West Indies coach Stuart Law has defended out-of-form batsman Chris Gayle, saying critics who suggest his international career may be over “write him off at your peril.”
The 38-year-old Gayle scored only 38 runs in four innings on the West Indies’ disastrous tour of New Zealand which ended on Wednesday with a 119-run loss in the third Twenty20 international.
The tourists lost the two-match Test series 2-0, the three-match one-day series 3-0 and the Twenty20 2-0 with one match washed out.
Gayle looked largely uninterested, missing one of the one-day matches through illness. He was out for a duck in his latest innings on Wednesday, throwing up his gloves to defend himself against a relatively innocuous short-pitched ball from Tim Southee.
Gayle came to New Zealand immediately after scoring 146 from 69 balls for Rangpur Riders in the final of the Bangladesh Premier League, after which he proclaimed himself the best T20 batsman in world cricket. His subsequent performances in New Zealand led to speculation he may soon retire from international cricket to continue his career in more lucrative professional leagues.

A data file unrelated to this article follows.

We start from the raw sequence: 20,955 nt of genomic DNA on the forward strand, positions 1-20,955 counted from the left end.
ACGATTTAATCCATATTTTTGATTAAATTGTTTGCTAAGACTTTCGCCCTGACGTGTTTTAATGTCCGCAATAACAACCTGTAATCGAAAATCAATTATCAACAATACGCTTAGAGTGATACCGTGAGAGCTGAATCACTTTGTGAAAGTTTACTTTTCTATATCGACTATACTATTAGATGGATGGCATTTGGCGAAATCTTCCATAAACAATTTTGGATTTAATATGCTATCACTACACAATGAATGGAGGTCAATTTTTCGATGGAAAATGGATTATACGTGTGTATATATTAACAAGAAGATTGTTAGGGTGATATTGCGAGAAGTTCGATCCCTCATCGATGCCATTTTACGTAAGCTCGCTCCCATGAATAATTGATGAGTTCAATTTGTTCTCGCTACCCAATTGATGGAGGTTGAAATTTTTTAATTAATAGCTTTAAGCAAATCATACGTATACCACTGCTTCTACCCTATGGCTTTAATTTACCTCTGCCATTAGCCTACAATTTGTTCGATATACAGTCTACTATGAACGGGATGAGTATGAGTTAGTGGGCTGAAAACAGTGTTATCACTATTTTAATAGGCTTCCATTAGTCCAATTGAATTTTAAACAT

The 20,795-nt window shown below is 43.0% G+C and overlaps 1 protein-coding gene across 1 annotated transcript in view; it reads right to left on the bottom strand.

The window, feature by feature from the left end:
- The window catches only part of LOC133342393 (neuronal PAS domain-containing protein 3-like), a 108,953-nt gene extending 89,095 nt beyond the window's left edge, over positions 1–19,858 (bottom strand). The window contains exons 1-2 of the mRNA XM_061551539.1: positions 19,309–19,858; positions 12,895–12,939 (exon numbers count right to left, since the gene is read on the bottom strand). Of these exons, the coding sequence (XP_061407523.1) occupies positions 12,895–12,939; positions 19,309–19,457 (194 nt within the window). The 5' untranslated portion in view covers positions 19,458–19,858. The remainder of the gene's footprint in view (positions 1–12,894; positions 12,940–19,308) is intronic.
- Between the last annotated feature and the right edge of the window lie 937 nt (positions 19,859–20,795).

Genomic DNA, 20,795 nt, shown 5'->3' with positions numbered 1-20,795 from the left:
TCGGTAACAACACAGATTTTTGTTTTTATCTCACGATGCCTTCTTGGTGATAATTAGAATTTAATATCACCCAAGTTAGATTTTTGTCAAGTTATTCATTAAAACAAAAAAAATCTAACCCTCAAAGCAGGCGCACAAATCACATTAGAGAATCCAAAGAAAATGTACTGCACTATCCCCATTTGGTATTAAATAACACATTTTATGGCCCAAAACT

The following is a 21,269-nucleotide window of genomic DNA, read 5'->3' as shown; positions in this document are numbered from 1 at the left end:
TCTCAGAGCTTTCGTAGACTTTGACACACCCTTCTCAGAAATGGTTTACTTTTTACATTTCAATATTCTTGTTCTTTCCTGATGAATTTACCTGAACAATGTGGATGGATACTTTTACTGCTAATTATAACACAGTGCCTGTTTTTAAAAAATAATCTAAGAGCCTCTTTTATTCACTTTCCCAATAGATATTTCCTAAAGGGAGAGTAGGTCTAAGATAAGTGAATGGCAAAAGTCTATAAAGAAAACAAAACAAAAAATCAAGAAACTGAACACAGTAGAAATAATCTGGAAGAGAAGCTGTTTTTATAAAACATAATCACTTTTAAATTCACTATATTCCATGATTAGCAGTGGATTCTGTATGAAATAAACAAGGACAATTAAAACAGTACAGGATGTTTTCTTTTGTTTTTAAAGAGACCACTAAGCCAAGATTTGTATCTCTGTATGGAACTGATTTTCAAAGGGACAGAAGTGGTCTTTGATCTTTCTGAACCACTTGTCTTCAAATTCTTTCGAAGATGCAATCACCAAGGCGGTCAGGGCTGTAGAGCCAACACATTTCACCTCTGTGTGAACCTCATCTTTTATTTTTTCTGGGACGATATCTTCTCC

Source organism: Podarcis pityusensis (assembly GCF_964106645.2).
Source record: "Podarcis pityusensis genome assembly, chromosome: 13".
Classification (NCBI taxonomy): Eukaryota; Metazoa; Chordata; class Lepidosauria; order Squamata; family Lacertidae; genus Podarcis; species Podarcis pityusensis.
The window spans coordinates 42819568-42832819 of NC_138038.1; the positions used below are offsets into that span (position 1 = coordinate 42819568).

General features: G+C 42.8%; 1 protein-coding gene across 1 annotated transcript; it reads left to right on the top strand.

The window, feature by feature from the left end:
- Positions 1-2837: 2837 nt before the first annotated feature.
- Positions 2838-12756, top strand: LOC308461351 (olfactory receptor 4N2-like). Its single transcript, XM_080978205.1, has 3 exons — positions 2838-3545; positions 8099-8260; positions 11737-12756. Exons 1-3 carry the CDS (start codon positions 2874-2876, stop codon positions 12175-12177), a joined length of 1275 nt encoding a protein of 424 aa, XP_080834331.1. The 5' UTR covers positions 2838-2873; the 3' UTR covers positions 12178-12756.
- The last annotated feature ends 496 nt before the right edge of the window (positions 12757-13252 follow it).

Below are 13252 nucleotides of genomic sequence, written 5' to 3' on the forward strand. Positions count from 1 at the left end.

But Law said Gayle still has much to offer. “Right now it probably doesn’t look like it but there’s plenty of cricket left in the big man,” Law said. “He can destroy any attack, it doesn’t have to be a minnow. He’s central to the way this dressing room ticks and commands a lot of respect. He’s just got to start performing in the middle again. He didn’t click in this series. He had a viral infection in the one-dayers and, while T20 is probably his best format, he didn’t get the starts he wanted. He’s played this game long enough. He knows how to do it. He was pretty good in England a few months ago.”
Law said the West Indies’ form in New Zealand was disappointing but was due in part to the absence of a number of senior players who were key contributors to the team’s win in the World T20 two years ago. “It was a pretty disappointing tour,” Law said. “New Zealand played good, disciplined cricket but we fell short. We need to do a lot of hard work, planning and understanding. That means some soul-searching by looking in the mirror and asking if we gave it everything to change a game, get into a game and win a game.”